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Forum topic by AJswoodshop posted 09-15-2012 06:18 PM 1558 views 1 time favorited 9 replies Add to Favorites Watch
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1057 posts in 2271 days

09-15-2012 06:18 PM

The problem with starting woodworkers, they don’t know what to buy. So I’ve come up with list of tools for beginning woodworkers.

Getting into basic tools,

A jigsaw is a great starter tool. They can do curved, and straight cuts. You can pick up a jigsaw for about $30.00-$120.

A power drill is also a great tool, you really need a drill to do woodworking. Drills retail from $30.00-$250, a good drill cost about $60.00.

A circular saw is really just a hand-held table saw. It does everything that a table saw can do. The prices range from $39.99-$200.00 dollars.

Getting into stationary machines,

Table Saw
You really need to think about stationary machines. You don’t want to buy stationary tools that you’ll never use. Buy tools that your actually going to use. A table saw would be my choice, out of all of the tools in my shop, I use my Table saw the most. Table saw’s under $200 dollars are awful. A starting woodworker should get a jobsite/contractors table saw. I have a contractors table saw, and it is perfect for the small shop.

Drill Press,

The second most used tool in my shop is my drill press. They are great tools, that you’ll find handy in the shop. They make huge drill presses, but to start out, all you really need is a bench top drill press. A decent drill press retails for about $200 dollars. You also need lot of drill bits for it, and a nice drill press table is nice to have too.

Band saw,
Bandsaw’s are great tools, I use my bandsaw every day. Don’t buy benchtop bandsaws, they have a lot of problems with the blade cutting straight. A bandsaw on a stand cost about $300 dollars. But a bandsaw that will last a long time. Will cost about $500 dollars, I would get at least a 14’’ bandsaw.

Tools you shouldn’t buy,

Miter saw,

Down the road, a miter saw is handy to have. But for new woodworkers, a Table saw comes with a miter gauge. Which makes crosscuts nicely, you can also do miter cuts with a miter gauge.

Radial arm saw,

RAS take up a lot of room. And again, a good table saw miter gauge will make crosscuts perfectly.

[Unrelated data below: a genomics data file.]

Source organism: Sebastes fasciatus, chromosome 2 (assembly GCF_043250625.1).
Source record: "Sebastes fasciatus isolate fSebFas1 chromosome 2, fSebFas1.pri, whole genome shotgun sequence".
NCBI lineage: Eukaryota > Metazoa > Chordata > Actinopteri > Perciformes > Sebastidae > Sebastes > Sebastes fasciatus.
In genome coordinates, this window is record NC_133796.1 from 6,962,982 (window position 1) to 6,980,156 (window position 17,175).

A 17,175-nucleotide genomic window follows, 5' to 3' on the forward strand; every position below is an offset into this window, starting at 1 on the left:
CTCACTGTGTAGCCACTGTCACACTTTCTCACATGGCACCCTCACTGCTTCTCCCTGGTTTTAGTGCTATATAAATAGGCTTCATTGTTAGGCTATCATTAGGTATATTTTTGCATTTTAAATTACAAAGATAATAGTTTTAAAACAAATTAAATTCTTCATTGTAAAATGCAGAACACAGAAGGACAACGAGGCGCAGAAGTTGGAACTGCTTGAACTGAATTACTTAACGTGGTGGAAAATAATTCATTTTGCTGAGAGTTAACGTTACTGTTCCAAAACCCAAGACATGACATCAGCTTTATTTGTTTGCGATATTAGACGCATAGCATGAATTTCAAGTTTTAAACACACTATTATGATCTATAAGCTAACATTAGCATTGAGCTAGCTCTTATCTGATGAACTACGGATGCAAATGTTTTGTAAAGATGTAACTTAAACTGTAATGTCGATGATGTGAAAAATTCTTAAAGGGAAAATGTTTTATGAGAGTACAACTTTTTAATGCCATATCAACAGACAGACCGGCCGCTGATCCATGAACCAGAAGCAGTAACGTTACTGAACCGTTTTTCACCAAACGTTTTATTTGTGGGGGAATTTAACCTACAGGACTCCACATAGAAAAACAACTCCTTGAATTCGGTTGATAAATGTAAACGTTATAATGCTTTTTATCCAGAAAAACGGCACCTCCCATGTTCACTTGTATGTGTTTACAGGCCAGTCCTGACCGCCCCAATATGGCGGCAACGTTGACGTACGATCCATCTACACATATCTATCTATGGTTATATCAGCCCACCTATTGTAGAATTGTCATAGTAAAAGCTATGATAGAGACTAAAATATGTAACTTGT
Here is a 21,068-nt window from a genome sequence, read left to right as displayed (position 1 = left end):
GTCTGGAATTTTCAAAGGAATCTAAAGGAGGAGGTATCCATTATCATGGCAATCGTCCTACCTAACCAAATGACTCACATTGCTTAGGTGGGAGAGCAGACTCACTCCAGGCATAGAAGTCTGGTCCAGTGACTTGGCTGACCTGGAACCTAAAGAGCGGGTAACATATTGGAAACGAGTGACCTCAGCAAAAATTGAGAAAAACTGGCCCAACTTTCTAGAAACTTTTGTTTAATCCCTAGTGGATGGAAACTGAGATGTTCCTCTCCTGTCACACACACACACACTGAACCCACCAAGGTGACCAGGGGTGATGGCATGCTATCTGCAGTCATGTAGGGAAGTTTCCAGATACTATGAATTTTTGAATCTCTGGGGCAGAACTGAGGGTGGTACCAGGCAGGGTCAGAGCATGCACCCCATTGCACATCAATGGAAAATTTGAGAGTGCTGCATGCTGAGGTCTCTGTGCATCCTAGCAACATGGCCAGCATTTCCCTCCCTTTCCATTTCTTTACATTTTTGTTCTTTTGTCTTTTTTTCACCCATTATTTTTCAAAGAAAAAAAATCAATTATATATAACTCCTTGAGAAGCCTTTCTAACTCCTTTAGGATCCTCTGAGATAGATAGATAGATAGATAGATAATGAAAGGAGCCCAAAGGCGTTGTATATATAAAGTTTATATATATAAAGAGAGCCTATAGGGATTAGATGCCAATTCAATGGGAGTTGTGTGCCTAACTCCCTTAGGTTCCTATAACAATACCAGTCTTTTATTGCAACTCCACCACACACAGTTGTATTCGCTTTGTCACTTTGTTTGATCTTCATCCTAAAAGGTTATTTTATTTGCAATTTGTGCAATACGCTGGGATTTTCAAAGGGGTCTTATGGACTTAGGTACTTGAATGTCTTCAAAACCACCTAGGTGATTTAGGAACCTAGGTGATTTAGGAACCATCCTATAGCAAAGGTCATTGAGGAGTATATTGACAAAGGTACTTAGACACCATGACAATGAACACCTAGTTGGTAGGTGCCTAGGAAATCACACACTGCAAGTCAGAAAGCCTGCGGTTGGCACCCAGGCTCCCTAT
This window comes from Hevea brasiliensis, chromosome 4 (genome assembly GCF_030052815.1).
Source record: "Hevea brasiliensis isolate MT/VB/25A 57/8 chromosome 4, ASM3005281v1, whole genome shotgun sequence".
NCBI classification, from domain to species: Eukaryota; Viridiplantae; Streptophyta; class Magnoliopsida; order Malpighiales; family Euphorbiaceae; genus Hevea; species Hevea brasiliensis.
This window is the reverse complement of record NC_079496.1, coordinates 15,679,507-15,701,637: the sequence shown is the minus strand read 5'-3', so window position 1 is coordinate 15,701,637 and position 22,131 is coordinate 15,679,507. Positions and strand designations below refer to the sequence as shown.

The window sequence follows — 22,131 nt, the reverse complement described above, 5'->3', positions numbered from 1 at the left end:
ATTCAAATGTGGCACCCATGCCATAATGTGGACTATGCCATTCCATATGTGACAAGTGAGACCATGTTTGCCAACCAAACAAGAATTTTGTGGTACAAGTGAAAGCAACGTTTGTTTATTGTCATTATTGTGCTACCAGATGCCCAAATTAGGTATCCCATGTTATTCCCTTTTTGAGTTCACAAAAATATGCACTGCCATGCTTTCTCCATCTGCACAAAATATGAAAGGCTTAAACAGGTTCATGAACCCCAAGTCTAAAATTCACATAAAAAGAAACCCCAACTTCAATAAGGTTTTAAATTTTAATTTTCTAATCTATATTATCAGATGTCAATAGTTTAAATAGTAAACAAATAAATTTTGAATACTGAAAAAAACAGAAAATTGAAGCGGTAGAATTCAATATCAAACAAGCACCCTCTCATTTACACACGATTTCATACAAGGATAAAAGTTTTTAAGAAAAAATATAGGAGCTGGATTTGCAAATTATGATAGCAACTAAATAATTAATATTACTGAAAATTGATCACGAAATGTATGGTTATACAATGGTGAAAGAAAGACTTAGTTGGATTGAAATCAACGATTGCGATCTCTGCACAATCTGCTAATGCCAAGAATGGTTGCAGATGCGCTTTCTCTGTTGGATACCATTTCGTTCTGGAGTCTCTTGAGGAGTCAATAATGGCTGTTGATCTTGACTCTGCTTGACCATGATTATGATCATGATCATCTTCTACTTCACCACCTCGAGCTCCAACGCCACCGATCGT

Nail Guns,

You can just use screws, a nail gun is not needed for most woodworking projects.

Again, think of tools that you will actually use.

Basic projects that you can build with these tools,
Bluebird birdhouse,

Easy to build, desk clock,

Kids table,

Hopefully this helped, for more information about these projects, and tools. Visit my project list, for more information.

9 replies so far

View Dave Rutan's profile

Dave Rutan

1707 posts in 2183 days

#1 posted 09-15-2012 07:08 PM


You might find this video Steve Ramsey entertaining and informative.

That video makes this one that much funnier.

-- Ni faru ion el ligno!

View Joe Lyddon's profile

Joe Lyddon

10094 posts in 4047 days

#2 posted 09-15-2012 07:52 PM


Good list… for Starters…

-- Have Fun! Joe Lyddon - Alta Loma, CA USA - Home: ... My Small Gallery:"

View sedcokid's profile


2731 posts in 3593 days

#3 posted 09-16-2012 11:55 PM

Good starter list!!

Thanks for sharing~

-- Chuck Emery, Michigan,

View Craftsman on the lake's profile

Craftsman on the lake

2790 posts in 3432 days

#4 posted 09-17-2012 12:04 AM

thanks AJ.. a couple of those you mention have been on my to have list. Someday I will.

-- The smell of wood, coffee in the cup, the wife let's me do my thing, the lake is peaceful.

View Roadster280's profile


31 posts in 2114 days

#5 posted 09-17-2012 01:06 AM

A bandsaw, a drill and a handplane. Done.

Once you get to that stage, buy a dust collector next.

I’d add a RAS, a jointer (before a planer), a planer, table saw, power sanders, a miter saw if you feel the need, a lathe likewise. But along the way you’ll buy all the peripheral crap like a router. A dovetail jig for the router. Another router so you don’t have to swap bits. Another router so you don’t have to trash your dovetail setup for a roundover. Another router to go in a table, and still have a freehand one. Swap all your 1/4” shank bits for 1/2” ones, and only buy a quarter of the number. You never used the other ones anyway.